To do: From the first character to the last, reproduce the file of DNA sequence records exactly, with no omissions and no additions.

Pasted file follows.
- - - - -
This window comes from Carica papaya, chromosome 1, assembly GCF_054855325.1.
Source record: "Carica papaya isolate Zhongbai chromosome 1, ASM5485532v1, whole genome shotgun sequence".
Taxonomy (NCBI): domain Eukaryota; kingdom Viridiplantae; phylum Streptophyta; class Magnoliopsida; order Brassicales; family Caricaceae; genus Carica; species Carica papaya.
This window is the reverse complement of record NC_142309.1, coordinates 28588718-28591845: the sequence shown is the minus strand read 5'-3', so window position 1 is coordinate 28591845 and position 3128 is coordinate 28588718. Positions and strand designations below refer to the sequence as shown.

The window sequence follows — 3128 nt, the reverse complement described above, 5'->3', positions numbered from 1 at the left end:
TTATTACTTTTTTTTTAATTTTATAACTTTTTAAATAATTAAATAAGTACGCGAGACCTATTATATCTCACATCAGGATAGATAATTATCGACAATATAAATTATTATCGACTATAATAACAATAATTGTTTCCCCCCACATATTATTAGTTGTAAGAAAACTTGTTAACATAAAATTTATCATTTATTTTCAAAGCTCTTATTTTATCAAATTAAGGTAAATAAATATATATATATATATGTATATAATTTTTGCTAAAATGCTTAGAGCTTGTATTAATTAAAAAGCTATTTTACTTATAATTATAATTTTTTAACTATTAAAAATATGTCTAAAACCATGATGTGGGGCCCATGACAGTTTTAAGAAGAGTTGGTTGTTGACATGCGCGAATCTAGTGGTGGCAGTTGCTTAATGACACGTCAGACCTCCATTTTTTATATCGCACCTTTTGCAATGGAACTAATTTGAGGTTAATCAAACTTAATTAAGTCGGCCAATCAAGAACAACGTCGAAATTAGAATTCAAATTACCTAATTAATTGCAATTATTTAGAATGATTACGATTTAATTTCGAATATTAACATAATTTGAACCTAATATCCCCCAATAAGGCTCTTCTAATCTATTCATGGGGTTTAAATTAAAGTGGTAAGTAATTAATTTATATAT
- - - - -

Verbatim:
This window comes from Carica papaya, chromosome 1, assembly GCF_054855325.1.
Source record: "Carica papaya isolate Zhongbai chromosome 1, ASM5485532v1, whole genome shotgun sequence".
Taxonomy (NCBI): domain Eukaryota; kingdom Viridiplantae; phylum Streptophyta; class Magnoliopsida; order Brassicales; family Caricaceae; genus Carica; species Carica papaya.
This window is the reverse complement of record NC_142309.1, coordinates 28588718-28591845: the sequence shown is the minus strand read 5'-3', so window position 1 is coordinate 28591845 and position 3128 is coordinate 28588718. Positions and strand designations below refer to the sequence as shown.

The window sequence follows — 3128 nt, the reverse complement described above, 5'->3', positions numbered from 1 at the left end:
TTATTACTTTTTTTTTAATTTTATAACTTTTTAAATAATTAAATAAGTACGCGAGACCTATTATATCTCACATCAGGATAGATAATTATCGACAATATAAATTATTATCGACTATAATAACAATAATTGTTTCCCCCCACATATTATTAGTTGTAAGAAAACTTGTTAACATAAAATTTATCATTTATTTTCAAAGCTCTTATTTTATCAAATTAAGGTAAATAAATATATATATATATATGTATATAATTTTTGCTAAAATGCTTAGAGCTTGTATTAATTAAAAAGCTATTTTACTTATAATTATAATTTTTTAACTATTAAAAATATGTCTAAAACCATGATGTGGGGCCCATGACAGTTTTAAGAAGAGTTGGTTGTTGACATGCGCGAATCTAGTGGTGGCAGTTGCTTAATGACACGTCAGACCTCCATTTTTTATATCGCACCTTTTGCAATGGAACTAATTTGAGGTTAATCAAACTTAATTAAGTCGGCCAATCAAGAACAACGTCGAAATTAGAATTCAAATTACCTAATTAATTGCAATTATTTAGAATGATTACGATTTAATTTCGAATATTAACATAATTTGAACCTAATATCCCCCAATAAGGCTCTTCTAATCTATTCATGGGGTTTAAATTAAAGTGGTAAGTAATTAATTTATATAT